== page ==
Sunday, December 22, 2013

Vietnam (pt. 3/4 Sapa): An Excursion Through South East Asia

As we digested the king cobra dinner, we hopped a cab to the train station. We climbed aboard a sleeper train headed  north to the Vietnamese mountains of Sapa. This was my first time riding on a train so I was really looking forward to the experience. The sleeper train is a cool way to travel because departing at night, you fall asleep and when you wake up you're at your destination. The ride was bumpy, the mattresses on the bunk beds were stiff as boards, and we had to share our four bunk cabin with a stranger, but besides those minor inconveniences the ride was painless enough. The train ride lasted about nine hours and once we arrived we took an hour long bus ride out to our hotel.











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We had been told there were some really nice waterfalls in the area so after the trek we had lunch and set out to find them. We hired a couple scooters and rode up the mountain side to the spot we had been told about. We followed a trail down to a small water fall accompanied by a swimming hole where other people were already swimming. The water was ice cold but the beating sun dried us off quickly once we climbed out. After swimming around for a while we continued on the trail until we came upon a massive waterfall just over the hill. We snapped a bunch of photos and soaked in the scenery. 










We returned to the hotel to get cleaned up and next was dinner and drinks. We headed down the hill into town to find a massive cultural festival happening that we were, up until that point, totally unaware of. There was easily 100,000 people in attendance celebrating one hundred and ten year aniversary of a now deceased figure head. 

Everywhere on the trip people would approach us to get a photo taken with Bango and this festival was no exception. Hundreds of floats built by children and designed as a competition weaved down the city streets. As we walked through the crowd we were mobbed by people and before we knew it we were absorbed into the parade.

 We were dragged behind one float and after a few minutes of walking behind it the generator that powered the float sputtered out and the float along with the rest of the parade screeched to a halt. In the chaos and celebrity Bango was shoved up to the generator and begged to restart it by its pull chord. The energy through the parade line was really hectic and intense so Bango had no choice but to give it a try. He grabbed the pull chord, placed his foot up on the generator for leverage and began to pull. Bango yanks the chord once, nothing happens. More and more eyes move onto us. He yanks the chord a second time and while movement is heard within the generator it remains lifeless. The anticipation peaks. Bango yanks on the chord a third time and rips the pull chord right out of the generator. A moment of stillness fell across the crowd before the generator sputtered back to life and the crowd lost it. A huge crowd swarmed around us and were hugging and thanking Bango. We partied with the townspeople for a couple more hours and called it a night. What a night.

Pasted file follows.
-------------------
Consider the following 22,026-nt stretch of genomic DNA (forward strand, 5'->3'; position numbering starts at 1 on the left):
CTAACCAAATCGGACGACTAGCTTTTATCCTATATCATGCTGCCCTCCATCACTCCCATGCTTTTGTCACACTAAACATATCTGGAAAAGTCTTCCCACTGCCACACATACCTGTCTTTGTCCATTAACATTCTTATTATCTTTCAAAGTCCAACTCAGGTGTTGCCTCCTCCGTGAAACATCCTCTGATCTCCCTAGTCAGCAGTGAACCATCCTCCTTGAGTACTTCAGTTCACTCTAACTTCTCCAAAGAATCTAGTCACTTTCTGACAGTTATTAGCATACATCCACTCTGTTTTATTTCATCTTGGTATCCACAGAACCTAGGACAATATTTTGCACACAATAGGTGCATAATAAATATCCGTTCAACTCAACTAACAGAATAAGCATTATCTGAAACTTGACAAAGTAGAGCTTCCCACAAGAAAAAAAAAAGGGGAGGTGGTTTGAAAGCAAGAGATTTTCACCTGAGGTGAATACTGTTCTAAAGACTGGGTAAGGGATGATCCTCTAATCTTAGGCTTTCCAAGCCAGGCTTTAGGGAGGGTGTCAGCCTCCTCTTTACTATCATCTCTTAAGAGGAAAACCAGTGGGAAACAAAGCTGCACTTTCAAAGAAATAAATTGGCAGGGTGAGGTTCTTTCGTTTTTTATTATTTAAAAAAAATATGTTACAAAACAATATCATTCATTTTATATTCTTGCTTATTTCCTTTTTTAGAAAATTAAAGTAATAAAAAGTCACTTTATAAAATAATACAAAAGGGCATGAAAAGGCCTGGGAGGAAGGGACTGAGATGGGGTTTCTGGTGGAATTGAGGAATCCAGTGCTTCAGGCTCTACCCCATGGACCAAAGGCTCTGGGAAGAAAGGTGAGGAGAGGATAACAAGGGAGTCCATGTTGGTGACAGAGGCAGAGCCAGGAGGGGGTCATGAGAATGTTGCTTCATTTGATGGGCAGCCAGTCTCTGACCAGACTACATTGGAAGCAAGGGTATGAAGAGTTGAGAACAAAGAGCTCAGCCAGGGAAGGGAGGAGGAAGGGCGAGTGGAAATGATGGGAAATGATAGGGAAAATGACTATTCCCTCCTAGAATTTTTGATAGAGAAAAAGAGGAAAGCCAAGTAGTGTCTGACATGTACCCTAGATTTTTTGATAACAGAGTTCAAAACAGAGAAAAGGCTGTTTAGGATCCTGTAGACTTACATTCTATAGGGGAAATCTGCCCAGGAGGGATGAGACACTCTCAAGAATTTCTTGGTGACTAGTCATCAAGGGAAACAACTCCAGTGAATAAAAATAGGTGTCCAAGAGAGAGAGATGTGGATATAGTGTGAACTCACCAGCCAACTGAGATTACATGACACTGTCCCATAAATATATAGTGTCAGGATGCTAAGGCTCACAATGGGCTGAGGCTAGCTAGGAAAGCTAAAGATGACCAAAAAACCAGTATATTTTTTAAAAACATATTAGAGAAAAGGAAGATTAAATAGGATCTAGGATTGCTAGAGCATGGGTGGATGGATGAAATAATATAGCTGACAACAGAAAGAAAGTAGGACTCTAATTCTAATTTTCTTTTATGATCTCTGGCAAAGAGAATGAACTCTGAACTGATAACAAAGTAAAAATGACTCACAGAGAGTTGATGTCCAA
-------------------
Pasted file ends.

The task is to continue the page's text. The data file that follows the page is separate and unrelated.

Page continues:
The next morning we fueled up with breakfast before embarking on our scheduled 12km trek to another local village. Our guide named Chu was decked out in traditional clothes as she led a group of seven or eight of us through the mountains. The trek wasn't too difficult but the sun was beating down on us the whole time. There was a rice harvest going on while we were there so we got to see how much work goes into collecting and preparing one of the worlds most popular grains. The billion dollar per year rice industry requires lifetime dedication from many.



After a paddy is cleared of rice the ground is scorched and prepared for the next growing cycle. Rice is a main food source as well as the primary income provider. For the people of Sapa and so many other villages around the world, rice equals life.


Bunches of rice stalks are slammed against wooden crates to loosen the grain from the husk


 We stopped for lunch about 8km into the trek. 







 The building we stopped at ran parallel to a river where Jon, Bango, and I noticed some local kids rock jumping from under the bridge into the water.










We scarfed down our food and headed down to the river to join them. The water was great and was just what we needed to cool off before finishing the hike.






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Our tireless guide and homegirl Chu in the middle

 We wrapped up at Sapa after the trek and that night caught the sleeper train back to Ha Noi. 


Fun and games with some fellow travelers and new friends on the sleeper train


 We arrived at 5am and waited around the city a few hours until our flight to Ho Chi Minh city. 



Saying goodbye to our friend Tam. Ho Chi Minh, here we come


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